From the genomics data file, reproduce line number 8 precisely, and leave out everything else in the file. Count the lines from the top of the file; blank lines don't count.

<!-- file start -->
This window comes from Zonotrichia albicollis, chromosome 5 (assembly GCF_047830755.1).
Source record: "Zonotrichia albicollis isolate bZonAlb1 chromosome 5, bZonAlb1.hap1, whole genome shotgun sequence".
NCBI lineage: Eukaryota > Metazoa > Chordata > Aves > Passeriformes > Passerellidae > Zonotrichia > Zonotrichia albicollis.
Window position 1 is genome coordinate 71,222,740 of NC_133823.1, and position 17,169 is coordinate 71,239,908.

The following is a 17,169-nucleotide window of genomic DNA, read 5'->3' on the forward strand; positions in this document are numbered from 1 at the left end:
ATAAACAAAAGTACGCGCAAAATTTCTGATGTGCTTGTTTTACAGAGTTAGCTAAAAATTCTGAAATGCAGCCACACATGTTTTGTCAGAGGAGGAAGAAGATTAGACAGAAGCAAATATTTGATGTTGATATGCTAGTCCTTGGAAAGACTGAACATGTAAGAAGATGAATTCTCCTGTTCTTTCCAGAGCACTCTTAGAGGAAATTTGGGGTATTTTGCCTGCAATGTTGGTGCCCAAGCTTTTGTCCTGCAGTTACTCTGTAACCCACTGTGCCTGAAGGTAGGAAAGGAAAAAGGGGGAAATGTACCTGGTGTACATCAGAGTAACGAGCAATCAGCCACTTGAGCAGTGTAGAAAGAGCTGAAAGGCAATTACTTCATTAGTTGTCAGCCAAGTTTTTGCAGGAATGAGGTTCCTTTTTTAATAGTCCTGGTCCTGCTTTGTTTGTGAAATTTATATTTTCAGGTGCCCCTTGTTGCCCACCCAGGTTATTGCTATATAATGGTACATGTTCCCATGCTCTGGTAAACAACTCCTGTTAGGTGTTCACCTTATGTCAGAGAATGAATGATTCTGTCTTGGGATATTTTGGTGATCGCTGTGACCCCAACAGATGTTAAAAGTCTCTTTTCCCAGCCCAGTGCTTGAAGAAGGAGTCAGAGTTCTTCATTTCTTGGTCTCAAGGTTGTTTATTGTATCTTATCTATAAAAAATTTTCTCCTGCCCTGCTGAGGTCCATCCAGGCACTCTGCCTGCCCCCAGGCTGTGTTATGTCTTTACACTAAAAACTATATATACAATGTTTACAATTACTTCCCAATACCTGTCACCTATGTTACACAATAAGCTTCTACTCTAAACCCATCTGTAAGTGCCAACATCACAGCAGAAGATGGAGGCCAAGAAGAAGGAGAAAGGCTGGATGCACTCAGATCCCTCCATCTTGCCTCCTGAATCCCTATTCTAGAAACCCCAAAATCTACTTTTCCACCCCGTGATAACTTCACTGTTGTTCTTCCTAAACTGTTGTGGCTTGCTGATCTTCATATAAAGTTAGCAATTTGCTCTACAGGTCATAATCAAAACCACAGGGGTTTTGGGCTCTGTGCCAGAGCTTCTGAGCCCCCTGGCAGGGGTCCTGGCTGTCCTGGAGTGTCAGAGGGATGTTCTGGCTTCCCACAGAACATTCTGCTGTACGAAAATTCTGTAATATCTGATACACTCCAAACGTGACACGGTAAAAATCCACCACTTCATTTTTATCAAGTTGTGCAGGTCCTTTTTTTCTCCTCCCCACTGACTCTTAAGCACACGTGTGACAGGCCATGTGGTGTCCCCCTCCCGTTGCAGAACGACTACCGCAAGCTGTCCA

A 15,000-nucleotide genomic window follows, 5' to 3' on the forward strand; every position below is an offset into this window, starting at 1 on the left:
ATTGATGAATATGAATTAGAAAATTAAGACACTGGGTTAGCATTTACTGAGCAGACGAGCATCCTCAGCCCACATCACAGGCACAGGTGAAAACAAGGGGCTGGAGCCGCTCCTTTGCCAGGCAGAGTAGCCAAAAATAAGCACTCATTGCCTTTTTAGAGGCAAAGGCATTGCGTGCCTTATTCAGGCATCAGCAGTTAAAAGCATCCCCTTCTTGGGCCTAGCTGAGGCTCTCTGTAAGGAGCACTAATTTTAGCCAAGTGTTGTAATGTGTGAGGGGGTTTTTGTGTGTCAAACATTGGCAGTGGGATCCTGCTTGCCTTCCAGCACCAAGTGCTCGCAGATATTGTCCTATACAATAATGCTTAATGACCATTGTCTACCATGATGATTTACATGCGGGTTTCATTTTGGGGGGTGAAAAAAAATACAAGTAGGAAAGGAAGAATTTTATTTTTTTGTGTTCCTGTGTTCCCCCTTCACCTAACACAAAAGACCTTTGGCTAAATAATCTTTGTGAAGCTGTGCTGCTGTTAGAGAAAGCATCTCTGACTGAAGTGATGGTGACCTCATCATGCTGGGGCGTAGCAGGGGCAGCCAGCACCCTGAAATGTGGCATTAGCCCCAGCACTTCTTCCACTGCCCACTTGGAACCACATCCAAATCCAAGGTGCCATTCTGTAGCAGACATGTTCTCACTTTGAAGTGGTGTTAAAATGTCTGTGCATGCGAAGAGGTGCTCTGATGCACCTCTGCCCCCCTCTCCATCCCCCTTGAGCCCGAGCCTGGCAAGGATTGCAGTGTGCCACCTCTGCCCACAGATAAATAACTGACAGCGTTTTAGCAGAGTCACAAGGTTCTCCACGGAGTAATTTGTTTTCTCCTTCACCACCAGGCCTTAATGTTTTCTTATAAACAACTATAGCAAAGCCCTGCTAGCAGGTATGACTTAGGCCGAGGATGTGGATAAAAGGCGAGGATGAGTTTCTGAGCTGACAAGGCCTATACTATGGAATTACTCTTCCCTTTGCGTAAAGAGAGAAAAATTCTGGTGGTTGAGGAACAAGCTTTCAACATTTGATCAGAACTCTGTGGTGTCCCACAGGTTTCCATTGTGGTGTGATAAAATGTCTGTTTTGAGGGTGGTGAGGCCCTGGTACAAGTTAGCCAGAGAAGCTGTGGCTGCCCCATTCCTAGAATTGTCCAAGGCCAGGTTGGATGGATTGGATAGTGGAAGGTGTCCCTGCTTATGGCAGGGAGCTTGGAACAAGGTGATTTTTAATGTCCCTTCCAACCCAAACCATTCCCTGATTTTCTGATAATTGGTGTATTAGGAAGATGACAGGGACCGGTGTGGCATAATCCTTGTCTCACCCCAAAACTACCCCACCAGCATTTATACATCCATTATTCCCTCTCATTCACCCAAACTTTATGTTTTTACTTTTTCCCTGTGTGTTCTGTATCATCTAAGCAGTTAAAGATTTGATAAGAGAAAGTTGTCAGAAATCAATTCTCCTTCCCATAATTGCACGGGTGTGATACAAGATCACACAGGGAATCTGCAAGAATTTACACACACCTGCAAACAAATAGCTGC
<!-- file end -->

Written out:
ATTGATGAATATGAATTAGAAAATTAAGACACTGGGTTAGCATTTACTGAGCAGACGAGCATCCTCAGCCCACATCACAGGCACAGGTGAAAACAAGGGGCTGGAGCCGCTCCTTTGCCAGGCAGAGTAGCCAAAAATAAGCACTCATTGCCTTTTTAGAGGCAAAGGCATTGCGTGCCTTATTCAGGCATCAGCAGTTAAAAGCATCCCCTTCTTGGGCCTAGCTGAGGCTCTCTGTAAGGAGCACTAATTTTAGCCAAGTGTTGTAATGTGTGAGGGGGTTTTTGTGTGTCAAACATTGGCAGTGGGATCCTGCTTGCCTTCCAGCACCAAGTGCTCGCAGATATTGTCCTATACAATAATGCTTAATGACCATTGTCTACCATGATGATTTACATGCGGGTTTCATTTTGGGGGGTGAAAAAAAATACAAGTAGGAAAGGAAGAATTTTATTTTTTTGTGTTCCTGTGTTCCCCCTTCACCTAACACAAAAGACCTTTGGCTAAATAATCTTTGTGAAGCTGTGCTGCTGTTAGAGAAAGCATCTCTGACTGAAGTGATGGTGACCTCATCATGCTGGGGCGTAGCAGGGGCAGCCAGCACCCTGAAATGTGGCATTAGCCCCAGCACTTCTTCCACTGCCCACTTGGAACCACATCCAAATCCAAGGTGCCATTCTGTAGCAGACATGTTCTCACTTTGAAGTGGTGTTAAAATGTCTGTGCATGCGAAGAGGTGCTCTGATGCACCTCTGCCCCCCTCTCCATCCCCCTTGAGCCCGAGCCTGGCAAGGATTGCAGTGTGCCACCTCTGCCCACAGATAAATAACTGACAGCGTTTTAGCAGAGTCACAAGGTTCTCCACGGAGTAATTTGTTTTCTCCTTCACCACCAGGCCTTAATGTTTTCTTATAAACAACTATAGCAAAGCCCTGCTAGCAGGTATGACTTAGGCCGAGGATGTGGATAAAAGGCGAGGATGAGTTTCTGAGCTGACAAGGCCTATACTATGGAATTACTCTTCCCTTTGCGTAAAGAGAGAAAAATTCTGGTGGTTGAGGAACAAGCTTTCAACATTTGATCAGAACTCTGTGGTGTCCCACAGGTTTCCATTGTGGTGTGATAAAATGTCTGTTTTGAGGGTGGTGAGGCCCTGGTACAAGTTAGCCAGAGAAGCTGTGGCTGCCCCATTCCTAGAATTGTCCAAGGCCAGGTTGGATGGATTGGATAGTGGAAGGTGTCCCTGCTTATGGCAGGGAGCTTGGAACAAGGTGATTTTTAATGTCCCTTCCAACCCAAACCATTCCCTGATTTTCTGATAATTGGTGTATTAGGAAGATGACAGGGACCGGTGTGGCATAATCCTTGTCTCACCCCAAAACTACCCCACCAGCATTTATACATCCATTATTCCCTCTCATTCACCCAAACTTTATGTTTTTACTTTTTCCCTGTGTGTTCTGTATCATCTAAGCAGTTAAAGATTTGATAAGAGAAAGTTGTCAGAAATCAATTCTCCTTCCCATAATTGCACGGGTGTGATACAAGATCACACAGGGAATCTGCAAGAATTTACACACACCTGCAAACAAATAGCTGC